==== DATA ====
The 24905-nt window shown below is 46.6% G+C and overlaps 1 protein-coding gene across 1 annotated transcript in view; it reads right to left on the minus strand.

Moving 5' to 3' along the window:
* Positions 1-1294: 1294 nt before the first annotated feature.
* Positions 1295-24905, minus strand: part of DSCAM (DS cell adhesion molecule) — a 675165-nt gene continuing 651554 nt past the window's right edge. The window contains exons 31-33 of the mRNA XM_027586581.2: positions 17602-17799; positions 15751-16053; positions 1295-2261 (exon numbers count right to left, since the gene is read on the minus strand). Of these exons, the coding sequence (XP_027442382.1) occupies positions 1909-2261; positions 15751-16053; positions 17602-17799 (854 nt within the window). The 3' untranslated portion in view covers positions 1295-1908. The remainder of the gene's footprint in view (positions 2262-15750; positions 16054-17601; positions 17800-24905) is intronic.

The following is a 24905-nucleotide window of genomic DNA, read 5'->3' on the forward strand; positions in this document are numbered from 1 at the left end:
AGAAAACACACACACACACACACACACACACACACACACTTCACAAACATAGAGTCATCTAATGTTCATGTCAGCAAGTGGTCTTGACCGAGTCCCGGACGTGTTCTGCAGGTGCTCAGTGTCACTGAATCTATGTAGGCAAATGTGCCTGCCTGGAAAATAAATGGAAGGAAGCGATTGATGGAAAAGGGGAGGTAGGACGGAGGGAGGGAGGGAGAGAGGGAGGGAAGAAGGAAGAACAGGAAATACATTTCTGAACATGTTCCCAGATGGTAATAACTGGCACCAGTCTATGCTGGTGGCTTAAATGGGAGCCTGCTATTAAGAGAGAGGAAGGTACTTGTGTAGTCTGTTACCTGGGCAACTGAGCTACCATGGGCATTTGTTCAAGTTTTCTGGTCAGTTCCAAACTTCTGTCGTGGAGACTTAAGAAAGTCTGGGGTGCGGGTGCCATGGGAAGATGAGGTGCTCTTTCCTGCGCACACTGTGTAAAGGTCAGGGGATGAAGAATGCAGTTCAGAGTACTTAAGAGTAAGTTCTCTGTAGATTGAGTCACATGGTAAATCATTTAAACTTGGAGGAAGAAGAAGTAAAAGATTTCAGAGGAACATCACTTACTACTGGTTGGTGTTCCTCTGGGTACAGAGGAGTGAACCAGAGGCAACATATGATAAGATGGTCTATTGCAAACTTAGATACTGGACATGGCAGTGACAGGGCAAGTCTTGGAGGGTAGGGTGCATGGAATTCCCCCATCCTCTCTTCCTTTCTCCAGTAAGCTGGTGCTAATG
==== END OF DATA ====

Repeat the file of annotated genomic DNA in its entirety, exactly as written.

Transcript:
The 24905-nt window shown below is 46.6% G+C and overlaps 1 protein-coding gene across 1 annotated transcript in view; it reads right to left on the minus strand.

Moving 5' to 3' along the window:
* Positions 1-1294: 1294 nt before the first annotated feature.
* Positions 1295-24905, minus strand: part of DSCAM (DS cell adhesion molecule) — a 675165-nt gene continuing 651554 nt past the window's right edge. The window contains exons 31-33 of the mRNA XM_027586581.2: positions 17602-17799; positions 15751-16053; positions 1295-2261 (exon numbers count right to left, since the gene is read on the minus strand). Of these exons, the coding sequence (XP_027442382.1) occupies positions 1909-2261; positions 15751-16053; positions 17602-17799 (854 nt within the window). The 3' untranslated portion in view covers positions 1295-1908. The remainder of the gene's footprint in view (positions 2262-15750; positions 16054-17601; positions 17800-24905) is intronic.

The following is a 24905-nucleotide window of genomic DNA, read 5'->3' on the forward strand; positions in this document are numbered from 1 at the left end:
AGAAAACACACACACACACACACACACACACACACACACTTCACAAACATAGAGTCATCTAATGTTCATGTCAGCAAGTGGTCTTGACCGAGTCCCGGACGTGTTCTGCAGGTGCTCAGTGTCACTGAATCTATGTAGGCAAATGTGCCTGCCTGGAAAATAAATGGAAGGAAGCGATTGATGGAAAAGGGGAGGTAGGACGGAGGGAGGGAGGGAGAGAGGGAGGGAAGAAGGAAGAACAGGAAATACATTTCTGAACATGTTCCCAGATGGTAATAACTGGCACCAGTCTATGCTGGTGGCTTAAATGGGAGCCTGCTATTAAGAGAGAGGAAGGTACTTGTGTAGTCTGTTACCTGGGCAACTGAGCTACCATGGGCATTTGTTCAAGTTTTCTGGTCAGTTCCAAACTTCTGTCGTGGAGACTTAAGAAAGTCTGGGGTGCGGGTGCCATGGGAAGATGAGGTGCTCTTTCCTGCGCACACTGTGTAAAGGTCAGGGGATGAAGAATGCAGTTCAGAGTACTTAAGAGTAAGTTCTCTGTAGATTGAGTCACATGGTAAATCATTTAAACTTGGAGGAAGAAGAAGTAAAAGATTTCAGAGGAACATCACTTACTACTGGTTGGTGTTCCTCTGGGTACAGAGGAGTGAACCAGAGGCAACATATGATAAGATGGTCTATTGCAAACTTAGATACTGGACATGGCAGTGACAGGGCAAGTCTTGGAGGGTAGGGTGCATGGAATTCCCCCATCCTCTCTTCCTTTCTCCAGTAAGCTGGTGCTAATG